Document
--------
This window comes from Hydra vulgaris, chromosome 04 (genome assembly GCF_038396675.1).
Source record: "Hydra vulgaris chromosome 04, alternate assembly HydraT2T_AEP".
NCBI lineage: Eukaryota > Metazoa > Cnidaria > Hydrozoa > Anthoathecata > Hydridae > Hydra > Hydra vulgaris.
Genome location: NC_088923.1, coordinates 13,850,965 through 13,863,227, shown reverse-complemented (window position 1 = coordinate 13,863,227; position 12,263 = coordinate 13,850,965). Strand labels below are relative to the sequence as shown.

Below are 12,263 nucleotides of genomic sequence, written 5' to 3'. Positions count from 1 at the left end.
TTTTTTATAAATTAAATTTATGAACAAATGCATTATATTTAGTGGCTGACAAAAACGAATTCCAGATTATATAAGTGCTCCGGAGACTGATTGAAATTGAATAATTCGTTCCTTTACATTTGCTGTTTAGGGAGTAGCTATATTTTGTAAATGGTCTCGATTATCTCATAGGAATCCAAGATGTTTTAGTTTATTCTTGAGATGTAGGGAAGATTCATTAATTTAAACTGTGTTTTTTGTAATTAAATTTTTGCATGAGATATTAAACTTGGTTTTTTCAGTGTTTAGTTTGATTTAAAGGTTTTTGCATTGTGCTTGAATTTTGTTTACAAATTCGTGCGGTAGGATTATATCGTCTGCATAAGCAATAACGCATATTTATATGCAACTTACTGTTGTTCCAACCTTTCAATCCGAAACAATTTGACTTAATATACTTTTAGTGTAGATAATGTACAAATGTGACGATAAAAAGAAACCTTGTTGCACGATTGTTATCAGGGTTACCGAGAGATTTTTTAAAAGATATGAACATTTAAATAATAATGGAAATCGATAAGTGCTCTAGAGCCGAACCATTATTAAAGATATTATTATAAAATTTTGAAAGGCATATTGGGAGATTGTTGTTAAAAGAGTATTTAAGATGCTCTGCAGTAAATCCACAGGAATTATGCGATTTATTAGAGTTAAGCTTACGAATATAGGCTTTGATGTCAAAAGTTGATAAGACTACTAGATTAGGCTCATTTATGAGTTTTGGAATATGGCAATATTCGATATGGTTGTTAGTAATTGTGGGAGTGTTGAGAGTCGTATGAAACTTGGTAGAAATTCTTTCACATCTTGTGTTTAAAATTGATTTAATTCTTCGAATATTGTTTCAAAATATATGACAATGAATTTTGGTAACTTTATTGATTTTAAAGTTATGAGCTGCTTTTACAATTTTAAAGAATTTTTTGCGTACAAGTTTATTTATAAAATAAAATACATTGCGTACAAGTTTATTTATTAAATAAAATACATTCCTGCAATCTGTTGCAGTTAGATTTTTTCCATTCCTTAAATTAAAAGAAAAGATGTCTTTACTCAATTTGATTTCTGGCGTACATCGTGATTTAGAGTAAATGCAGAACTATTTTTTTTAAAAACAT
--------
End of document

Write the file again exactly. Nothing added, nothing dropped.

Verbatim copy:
This window comes from Hydra vulgaris, chromosome 04 (genome assembly GCF_038396675.1).
Source record: "Hydra vulgaris chromosome 04, alternate assembly HydraT2T_AEP".
NCBI lineage: Eukaryota > Metazoa > Cnidaria > Hydrozoa > Anthoathecata > Hydridae > Hydra > Hydra vulgaris.
Genome location: NC_088923.1, coordinates 13,850,965 through 13,863,227, shown reverse-complemented (window position 1 = coordinate 13,863,227; position 12,263 = coordinate 13,850,965). Strand labels below are relative to the sequence as shown.

Below are 12,263 nucleotides of genomic sequence, written 5' to 3'. Positions count from 1 at the left end.
TTTTTTATAAATTAAATTTATGAACAAATGCATTATATTTAGTGGCTGACAAAAACGAATTCCAGATTATATAAGTGCTCCGGAGACTGATTGAAATTGAATAATTCGTTCCTTTACATTTGCTGTTTAGGGAGTAGCTATATTTTGTAAATGGTCTCGATTATCTCATAGGAATCCAAGATGTTTTAGTTTATTCTTGAGATGTAGGGAAGATTCATTAATTTAAACTGTGTTTTTTGTAATTAAATTTTTGCATGAGATATTAAACTTGGTTTTTTCAGTGTTTAGTTTGATTTAAAGGTTTTTGCATTGTGCTTGAATTTTGTTTACAAATTCGTGCGGTAGGATTATATCGTCTGCATAAGCAATAACGCATATTTATATGCAACTTACTGTTGTTCCAACCTTTCAATCCGAAACAATTTGACTTAATATACTTTTAGTGTAGATAATGTACAAATGTGACGATAAAAAGAAACCTTGTTGCACGATTGTTATCAGGGTTACCGAGAGATTTTTTAAAAGATATGAACATTTAAATAATAATGGAAATCGATAAGTGCTCTAGAGCCGAACCATTATTAAAGATATTATTATAAAATTTTGAAAGGCATATTGGGAGATTGTTGTTAAAAGAGTATTTAAGATGCTCTGCAGTAAATCCACAGGAATTATGCGATTTATTAGAGTTAAGCTTACGAATATAGGCTTTGATGTCAAAAGTTGATAAGACTACTAGATTAGGCTCATTTATGAGTTTTGGAATATGGCAATATTCGATATGGTTGTTAGTAATTGTGGGAGTGTTGAGAGTCGTATGAAACTTGGTAGAAATTCTTTCACATCTTGTGTTTAAAATTGATTTAATTCTTCGAATATTGTTTCAAAATATATGACAATGAATTTTGGTAACTTTATTGATTTTAAAGTTATGAGCTGCTTTTACAATTTTAAAGAATTTTTTGCGTACAAGTTTATTTATAAAATAAAATACATTGCGTACAAGTTTATTTATTAAATAAAATACATTCCTGCAATCTGTTGCAGTTAGATTTTTTCCATTCCTTAAATTAAAAGAAAAGATGTCTTTACTCAATTTGATTTCTGGCGTACATCGTGATTTAGAGTAAATGCAGAACTATTTTTTTTAAAAACAT